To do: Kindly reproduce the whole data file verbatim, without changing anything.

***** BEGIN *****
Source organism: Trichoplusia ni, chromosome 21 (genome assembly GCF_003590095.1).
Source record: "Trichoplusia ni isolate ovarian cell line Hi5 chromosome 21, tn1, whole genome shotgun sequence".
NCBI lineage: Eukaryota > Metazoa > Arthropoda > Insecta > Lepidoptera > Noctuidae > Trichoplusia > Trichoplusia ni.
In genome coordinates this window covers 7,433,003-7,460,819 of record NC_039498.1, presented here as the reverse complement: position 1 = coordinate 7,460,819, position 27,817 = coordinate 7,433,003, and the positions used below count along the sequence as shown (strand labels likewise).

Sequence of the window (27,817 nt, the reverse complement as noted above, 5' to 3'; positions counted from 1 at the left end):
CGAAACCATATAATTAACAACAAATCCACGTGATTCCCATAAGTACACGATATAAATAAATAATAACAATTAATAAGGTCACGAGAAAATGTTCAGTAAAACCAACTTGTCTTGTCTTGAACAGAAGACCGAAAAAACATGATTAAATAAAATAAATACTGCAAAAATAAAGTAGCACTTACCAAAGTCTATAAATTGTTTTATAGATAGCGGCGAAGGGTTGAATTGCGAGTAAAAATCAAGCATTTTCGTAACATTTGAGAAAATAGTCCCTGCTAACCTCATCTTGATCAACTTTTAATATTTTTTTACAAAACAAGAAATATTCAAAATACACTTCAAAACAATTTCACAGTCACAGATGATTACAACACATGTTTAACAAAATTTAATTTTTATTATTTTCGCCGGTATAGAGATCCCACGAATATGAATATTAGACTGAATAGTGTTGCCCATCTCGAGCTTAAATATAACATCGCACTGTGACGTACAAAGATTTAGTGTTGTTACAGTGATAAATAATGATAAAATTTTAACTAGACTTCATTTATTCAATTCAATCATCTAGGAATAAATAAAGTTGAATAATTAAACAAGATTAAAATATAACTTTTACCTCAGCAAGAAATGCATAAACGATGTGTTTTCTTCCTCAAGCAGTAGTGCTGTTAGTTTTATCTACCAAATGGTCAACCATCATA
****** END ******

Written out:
Source organism: Trichoplusia ni, chromosome 21 (genome assembly GCF_003590095.1).
Source record: "Trichoplusia ni isolate ovarian cell line Hi5 chromosome 21, tn1, whole genome shotgun sequence".
NCBI lineage: Eukaryota > Metazoa > Arthropoda > Insecta > Lepidoptera > Noctuidae > Trichoplusia > Trichoplusia ni.
In genome coordinates this window covers 7,433,003-7,460,819 of record NC_039498.1, presented here as the reverse complement: position 1 = coordinate 7,460,819, position 27,817 = coordinate 7,433,003, and the positions used below count along the sequence as shown (strand labels likewise).

Sequence of the window (27,817 nt, the reverse complement as noted above, 5' to 3'; positions counted from 1 at the left end):
CGAAACCATATAATTAACAACAAATCCACGTGATTCCCATAAGTACACGATATAAATAAATAATAACAATTAATAAGGTCACGAGAAAATGTTCAGTAAAACCAACTTGTCTTGTCTTGAACAGAAGACCGAAAAAACATGATTAAATAAAATAAATACTGCAAAAATAAAGTAGCACTTACCAAAGTCTATAAATTGTTTTATAGATAGCGGCGAAGGGTTGAATTGCGAGTAAAAATCAAGCATTTTCGTAACATTTGAGAAAATAGTCCCTGCTAACCTCATCTTGATCAACTTTTAATATTTTTTTACAAAACAAGAAATATTCAAAATACACTTCAAAACAATTTCACAGTCACAGATGATTACAACACATGTTTAACAAAATTTAATTTTTATTATTTTCGCCGGTATAGAGATCCCACGAATATGAATATTAGACTGAATAGTGTTGCCCATCTCGAGCTTAAATATAACATCGCACTGTGACGTACAAAGATTTAGTGTTGTTACAGTGATAAATAATGATAAAATTTTAACTAGACTTCATTTATTCAATTCAATCATCTAGGAATAAATAAAGTTGAATAATTAAACAAGATTAAAATATAACTTTTACCTCAGCAAGAAATGCATAAACGATGTGTTTTCTTCCTCAAGCAGTAGTGCTGTTAGTTTTATCTACCAAATGGTCAACCATCATA